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A hamlet in the Don Valley, Southern Russia – summer 1920 (3)

The civil war is still not over


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(Photo: Vyacheslav Argenberg)

River Don, Southern Russia.

Softly, Mishka Koshevoy, a young soldier, knocks on the door. Without waiting for a response, he enters the kitchen of the farm. “Good afternoon, aunty Ilynichna”. Surprised, the old woman farmer turns around, and her face transforms into a storm cloud. Silently she turns again, and goes on kneading the bread dough. Mishka sits down at the table. “How are things going here?” Ilynichna responds, without turning around, “We didn't miss you much, you had better leave”. Mishka keeps calm, he was expecting harsh words.
When the door of the sitting room opens, his eyes light up. There she is, Dunyashka, the daughter of Ilynichna. For her he came back to the village, for her he will endure the spitefulness of the old woman. “Good afternoon,” Mishka says again, but now much more timidly. Shyly, Dunyashka lowers her gaze, walks up to him, sits down, and silently takes his hand in hers.


for bigger picture click on this photo

(Photo: Sergio Tittarini)

Steppe, Russia.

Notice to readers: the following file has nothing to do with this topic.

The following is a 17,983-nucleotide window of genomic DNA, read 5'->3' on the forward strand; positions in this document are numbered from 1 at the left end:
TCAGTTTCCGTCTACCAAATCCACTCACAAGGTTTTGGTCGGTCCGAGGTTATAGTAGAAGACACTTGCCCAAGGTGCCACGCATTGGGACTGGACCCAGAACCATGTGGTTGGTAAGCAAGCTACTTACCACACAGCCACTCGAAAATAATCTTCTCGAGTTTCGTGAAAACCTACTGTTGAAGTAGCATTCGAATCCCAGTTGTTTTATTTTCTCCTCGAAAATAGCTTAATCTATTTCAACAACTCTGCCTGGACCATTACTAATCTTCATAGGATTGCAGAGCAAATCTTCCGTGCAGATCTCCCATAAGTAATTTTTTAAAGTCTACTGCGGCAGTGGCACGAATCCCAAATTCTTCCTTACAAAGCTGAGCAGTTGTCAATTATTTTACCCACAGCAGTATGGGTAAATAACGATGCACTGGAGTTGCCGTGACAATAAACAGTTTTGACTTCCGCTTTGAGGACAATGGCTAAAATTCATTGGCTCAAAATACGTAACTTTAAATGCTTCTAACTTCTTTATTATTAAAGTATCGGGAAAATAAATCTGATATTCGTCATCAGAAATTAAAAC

For two years a terrible civil war has raged in the Don Valley in southern Russia. Mishka, a farm worker’s son, joined the Reds, the Soviet army, to defeat the Whites, who wanted to destroy the newly born Soviet state. But many sons of richer farmers here fought on the side of the Whites.

- “How dare you to face me,” Ilynichna growls, “you murderer!”
- “Please, little mother”, Mishka responds, “why are you so hostile to me?”
- “I am not at all your 'little mother'! Didn't you murder Pyotr, my very own son?”
- “I killed him, that's true, but it was war. If he had captured me, he would have killed me too. Just like that. And, if I am a 'murderer', then that sweet darling son of yours is a 'mass murderer'; how many Reds he has cut down? …”

Then Dunyashka begins to cry, “Will it never end? Leave him alone, Mama, otherwise I will run away with him.” Furiously, Ilynichna turns around and goes on kneading.

_______________________

Source
In his 1500 page, monumental novel And Quiet Flows the Don (1928-1940), the Russian author Mikhail Sholokhov describes the civil war in rural areas, just after the Russian revolution.



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